Bryon Powell is a reliable source. He's an established ultra runner himself, with many years' experience behind him, which he's eager to share with his audience. If that doesn't convince you, the guest spots he offers to various experts on several issues will. The book also covers a wide range of topics, from the basics of training for an ultra marathon to more specialised areas, like racing in extreme climates and barefoot running.

I learned a lot from this book that my online browsing hadn't taught me, because I didn't even think I needed to find out. With my first ultra coming up in just a week, I feel better prepared. If I could find a fault with this book it would be that its wide range of topics comes with a cost: he doesn't go in too deep. Still, Relentless forward progress is a great guide for beginners.

Saturday, 3 March 2012


If anything could chase last night's ghosts away, it was this morning's long run. There were 6 of us that met up in Skatås and lazily jogged around for 22 km. I had asked the group if we could keep a low pace, because with only one week left to Skövde I didn't want to push my luck and get injured. Still, I somehow ended up taking the lead, got carried away talking to a friend and put in a few faster kilometres on the hilly terrain of the Skatås 10K. The others had to ask me to slow down. That doesn't happen very often. It's usually me who has to ask them to slow down.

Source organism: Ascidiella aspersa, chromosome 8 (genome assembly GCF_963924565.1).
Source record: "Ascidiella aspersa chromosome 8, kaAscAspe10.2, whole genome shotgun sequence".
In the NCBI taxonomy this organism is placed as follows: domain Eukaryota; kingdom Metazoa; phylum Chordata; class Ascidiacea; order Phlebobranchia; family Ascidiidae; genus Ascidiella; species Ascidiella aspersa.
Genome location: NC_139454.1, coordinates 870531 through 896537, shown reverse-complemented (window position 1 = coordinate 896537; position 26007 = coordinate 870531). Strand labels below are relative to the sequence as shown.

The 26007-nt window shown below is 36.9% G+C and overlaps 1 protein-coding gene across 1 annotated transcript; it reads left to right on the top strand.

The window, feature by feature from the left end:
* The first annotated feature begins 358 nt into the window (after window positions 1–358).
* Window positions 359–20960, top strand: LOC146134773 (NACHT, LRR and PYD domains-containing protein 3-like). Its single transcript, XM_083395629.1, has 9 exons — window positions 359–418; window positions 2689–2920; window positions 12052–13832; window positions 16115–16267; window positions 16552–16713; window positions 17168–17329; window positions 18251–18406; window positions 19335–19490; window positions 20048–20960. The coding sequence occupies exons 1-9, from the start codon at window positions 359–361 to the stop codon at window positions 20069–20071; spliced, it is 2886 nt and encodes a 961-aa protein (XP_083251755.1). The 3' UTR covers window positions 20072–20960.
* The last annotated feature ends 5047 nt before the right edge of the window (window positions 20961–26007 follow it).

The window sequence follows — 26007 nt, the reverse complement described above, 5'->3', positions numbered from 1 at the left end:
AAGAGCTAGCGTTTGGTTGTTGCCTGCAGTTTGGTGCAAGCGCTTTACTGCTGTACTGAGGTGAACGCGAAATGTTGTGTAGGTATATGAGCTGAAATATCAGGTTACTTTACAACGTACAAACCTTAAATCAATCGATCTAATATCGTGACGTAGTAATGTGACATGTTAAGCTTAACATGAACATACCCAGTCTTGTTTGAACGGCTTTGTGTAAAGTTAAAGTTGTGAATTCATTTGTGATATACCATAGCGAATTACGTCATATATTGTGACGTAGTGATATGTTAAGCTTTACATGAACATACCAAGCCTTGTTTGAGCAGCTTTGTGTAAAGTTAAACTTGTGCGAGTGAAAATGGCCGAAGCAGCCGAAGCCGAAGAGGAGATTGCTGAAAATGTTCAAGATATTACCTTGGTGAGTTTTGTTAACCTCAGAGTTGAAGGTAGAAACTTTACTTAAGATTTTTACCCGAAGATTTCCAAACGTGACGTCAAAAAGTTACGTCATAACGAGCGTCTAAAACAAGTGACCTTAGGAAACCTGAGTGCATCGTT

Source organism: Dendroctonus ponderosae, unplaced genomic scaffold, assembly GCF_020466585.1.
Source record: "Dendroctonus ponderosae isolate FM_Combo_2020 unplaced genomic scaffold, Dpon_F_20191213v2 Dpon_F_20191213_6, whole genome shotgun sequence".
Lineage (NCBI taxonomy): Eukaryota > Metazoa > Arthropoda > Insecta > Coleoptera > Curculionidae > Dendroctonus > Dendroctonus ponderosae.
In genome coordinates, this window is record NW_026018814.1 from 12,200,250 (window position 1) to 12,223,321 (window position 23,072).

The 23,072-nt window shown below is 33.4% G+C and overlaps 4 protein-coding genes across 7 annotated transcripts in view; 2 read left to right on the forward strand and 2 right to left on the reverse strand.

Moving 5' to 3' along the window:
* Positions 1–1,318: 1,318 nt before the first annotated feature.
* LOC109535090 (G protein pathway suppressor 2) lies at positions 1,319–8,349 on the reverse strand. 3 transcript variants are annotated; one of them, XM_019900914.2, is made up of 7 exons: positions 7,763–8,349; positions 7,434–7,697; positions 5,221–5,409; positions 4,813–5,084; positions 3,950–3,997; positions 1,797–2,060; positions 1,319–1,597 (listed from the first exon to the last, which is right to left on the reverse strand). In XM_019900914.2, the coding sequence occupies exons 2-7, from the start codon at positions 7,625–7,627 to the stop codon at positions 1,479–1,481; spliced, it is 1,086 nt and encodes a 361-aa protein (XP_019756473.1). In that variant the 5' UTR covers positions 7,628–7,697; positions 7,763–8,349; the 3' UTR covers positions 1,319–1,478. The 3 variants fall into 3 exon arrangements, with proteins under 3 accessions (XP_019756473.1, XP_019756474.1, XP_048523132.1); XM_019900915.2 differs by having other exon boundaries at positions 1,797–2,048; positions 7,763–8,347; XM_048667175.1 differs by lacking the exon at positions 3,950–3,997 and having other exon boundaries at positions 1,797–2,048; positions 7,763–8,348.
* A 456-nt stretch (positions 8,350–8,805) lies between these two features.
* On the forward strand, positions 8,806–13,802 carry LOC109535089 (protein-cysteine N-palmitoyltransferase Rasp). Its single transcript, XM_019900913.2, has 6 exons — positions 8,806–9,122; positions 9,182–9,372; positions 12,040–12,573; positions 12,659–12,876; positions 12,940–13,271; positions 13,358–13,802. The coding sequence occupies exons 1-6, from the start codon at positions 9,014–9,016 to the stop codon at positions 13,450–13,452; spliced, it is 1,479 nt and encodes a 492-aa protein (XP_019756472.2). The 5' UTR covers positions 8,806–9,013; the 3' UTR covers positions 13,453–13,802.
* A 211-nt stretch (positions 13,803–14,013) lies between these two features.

It couldn't have been much better than this. The easy pace kept my body strong, so after we were done I felt that I could have gone for another round. The sun warmed us up. We were running in the woods, something that I had missed doing all winter, so I was so full of joy that I could finally do it. My knee started complaining a bit towards the end, but it never hurt.

When I got home, I made some lunch that I hoped would fill my body with nutrients. Quinoa, kidney beans, corn, tomatoes, avocado and Brussels sprouts were laced with Västerbottensost (a strong, salty cheese), oregano, chilli and cayenne. I finished it off with a splash of olive oil. I could eat this dish every day and never tire of it. It truly is my favourite. Hopefully it will also help me resist the onslaught of viruses at work.

This isn't a food blog, but come on. Look at these colours.

But you can't build a strong immune system only on nutrients. Your mood and how stressed you are can make a huge difference too. You have to take care not only of your body, but of your mind as well. I started my day in a great way, chatting with my running buddies and soaking up the sunshine, and tonight, when we go out to dinner with friends, I'm bound to get some abs training from all the laughing that usually takes place when we meet up with them.

This morning's nightmares are but a distant memory.